Two months ago, I shot a video on how to overwinter geraniums. I'd never done it before but really wanted to try saving my plants for a change. So I did some research and then took you through the steps on how to do it.
As a quick recap, I dug up the plants before we had a frost in October and removed the soil, flower heads and flower buds. Then I placed a single red geranium upside-down in a paper sack and put eight pink geraniums into a box, and have been storing them in my basement. I wanted to try both the paper sack method and the box method, in case you're wondering why I'm doing both. I'm interested to see if there's a difference in how the plants do.
Well, it's time for an update! To be honest, I was nervous about looking in the sack and the box because it just seemed too simple for it to work. I needn't have worried, though.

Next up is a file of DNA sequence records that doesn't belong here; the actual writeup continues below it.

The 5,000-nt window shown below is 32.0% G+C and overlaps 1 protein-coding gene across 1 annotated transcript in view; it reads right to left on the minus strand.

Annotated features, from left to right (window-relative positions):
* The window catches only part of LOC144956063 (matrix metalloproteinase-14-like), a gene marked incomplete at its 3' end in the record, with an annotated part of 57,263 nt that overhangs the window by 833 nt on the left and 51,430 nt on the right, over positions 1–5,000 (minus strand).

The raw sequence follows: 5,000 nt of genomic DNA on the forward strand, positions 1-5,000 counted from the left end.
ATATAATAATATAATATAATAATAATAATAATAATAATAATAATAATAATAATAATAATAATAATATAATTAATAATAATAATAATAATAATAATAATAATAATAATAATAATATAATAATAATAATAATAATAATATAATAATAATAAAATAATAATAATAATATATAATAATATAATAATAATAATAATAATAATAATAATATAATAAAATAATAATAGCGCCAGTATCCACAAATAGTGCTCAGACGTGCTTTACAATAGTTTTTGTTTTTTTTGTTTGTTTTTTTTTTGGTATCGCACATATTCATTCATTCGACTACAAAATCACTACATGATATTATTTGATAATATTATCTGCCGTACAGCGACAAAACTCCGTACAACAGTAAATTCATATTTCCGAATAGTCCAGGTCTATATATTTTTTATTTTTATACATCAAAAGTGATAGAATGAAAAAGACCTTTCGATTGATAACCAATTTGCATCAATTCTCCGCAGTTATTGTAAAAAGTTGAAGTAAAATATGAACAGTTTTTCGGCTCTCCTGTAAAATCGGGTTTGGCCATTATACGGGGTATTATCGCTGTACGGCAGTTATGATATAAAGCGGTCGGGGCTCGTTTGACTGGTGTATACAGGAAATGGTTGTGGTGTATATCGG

As you can see in the photos, the plants look great. Sure, the leaves have turned brown but that was to be expected and in about February, I'll be removing them from the plants anyway. The stems still look vibrant and there was no mold to be found anywhere. I was even surprised to see some pale leaf shoots had sprouted (see photo below). Wow.
So if you are also overwintering your geraniums and you're a novice like myself, check on your plants to see how they're doing. If you see mold, clip those areas off the plant. If there's a lot of mold on a single plant, it might be a good idea to toss it.
And if you're like me in that you get busy and easily forget things, be sure to mark your calendar so you check on the geraniums every 30 days. I'd love to hear how your plants are coming along. Either comment on this post or drop me an email at email@example.com.
Stay tuned for another update in about a month...